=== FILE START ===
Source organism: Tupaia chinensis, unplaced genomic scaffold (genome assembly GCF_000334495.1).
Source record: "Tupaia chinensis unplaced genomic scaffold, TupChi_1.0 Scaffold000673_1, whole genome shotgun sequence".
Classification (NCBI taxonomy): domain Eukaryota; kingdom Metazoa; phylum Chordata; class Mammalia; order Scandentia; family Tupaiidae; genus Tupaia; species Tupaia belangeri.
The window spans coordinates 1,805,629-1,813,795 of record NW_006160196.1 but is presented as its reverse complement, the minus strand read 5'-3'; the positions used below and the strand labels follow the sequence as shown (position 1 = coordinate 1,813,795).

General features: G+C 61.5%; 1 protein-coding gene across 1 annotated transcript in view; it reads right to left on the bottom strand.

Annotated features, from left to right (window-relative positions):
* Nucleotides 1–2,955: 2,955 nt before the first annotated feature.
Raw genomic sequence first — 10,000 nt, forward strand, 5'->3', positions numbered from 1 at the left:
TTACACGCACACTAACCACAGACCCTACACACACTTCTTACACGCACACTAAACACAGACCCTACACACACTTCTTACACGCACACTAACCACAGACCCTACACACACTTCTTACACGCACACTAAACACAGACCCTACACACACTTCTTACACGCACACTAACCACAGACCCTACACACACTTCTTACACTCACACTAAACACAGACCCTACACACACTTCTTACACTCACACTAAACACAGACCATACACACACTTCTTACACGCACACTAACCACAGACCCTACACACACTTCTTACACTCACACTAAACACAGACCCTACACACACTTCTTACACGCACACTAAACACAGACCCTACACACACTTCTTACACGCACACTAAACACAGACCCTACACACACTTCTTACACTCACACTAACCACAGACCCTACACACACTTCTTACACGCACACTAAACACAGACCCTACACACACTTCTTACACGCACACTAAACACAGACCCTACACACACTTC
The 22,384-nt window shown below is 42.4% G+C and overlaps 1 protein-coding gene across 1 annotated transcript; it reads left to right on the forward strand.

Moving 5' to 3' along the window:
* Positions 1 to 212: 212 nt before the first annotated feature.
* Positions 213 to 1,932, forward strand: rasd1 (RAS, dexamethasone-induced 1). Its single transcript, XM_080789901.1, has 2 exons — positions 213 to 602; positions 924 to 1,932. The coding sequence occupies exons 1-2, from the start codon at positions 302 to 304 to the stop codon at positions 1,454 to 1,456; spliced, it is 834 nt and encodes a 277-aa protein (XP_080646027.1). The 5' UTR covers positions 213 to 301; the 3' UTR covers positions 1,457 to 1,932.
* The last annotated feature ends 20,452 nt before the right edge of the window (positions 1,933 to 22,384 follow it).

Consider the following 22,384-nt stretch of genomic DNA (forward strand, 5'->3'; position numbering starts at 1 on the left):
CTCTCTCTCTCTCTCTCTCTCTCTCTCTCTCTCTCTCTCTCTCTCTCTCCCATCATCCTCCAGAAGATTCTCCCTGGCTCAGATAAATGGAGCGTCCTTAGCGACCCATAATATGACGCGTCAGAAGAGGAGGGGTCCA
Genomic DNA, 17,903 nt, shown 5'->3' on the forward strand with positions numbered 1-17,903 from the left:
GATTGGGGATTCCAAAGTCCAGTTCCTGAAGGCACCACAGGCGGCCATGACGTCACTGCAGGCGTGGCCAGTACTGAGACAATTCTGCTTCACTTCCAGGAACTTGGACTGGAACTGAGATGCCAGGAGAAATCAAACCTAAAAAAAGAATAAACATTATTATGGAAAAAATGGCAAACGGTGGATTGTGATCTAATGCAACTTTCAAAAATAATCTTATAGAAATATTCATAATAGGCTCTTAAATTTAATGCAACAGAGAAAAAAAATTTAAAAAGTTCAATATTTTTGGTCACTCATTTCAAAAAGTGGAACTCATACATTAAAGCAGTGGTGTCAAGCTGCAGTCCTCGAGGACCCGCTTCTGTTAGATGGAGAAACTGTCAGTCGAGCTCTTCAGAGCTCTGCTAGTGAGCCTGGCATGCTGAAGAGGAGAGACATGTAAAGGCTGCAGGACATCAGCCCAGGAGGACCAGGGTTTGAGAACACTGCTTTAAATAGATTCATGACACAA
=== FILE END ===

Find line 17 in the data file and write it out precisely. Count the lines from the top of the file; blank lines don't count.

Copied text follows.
Genomic DNA, 17,903 nt, shown 5'->3' on the forward strand with positions numbered 1-17,903 from the left: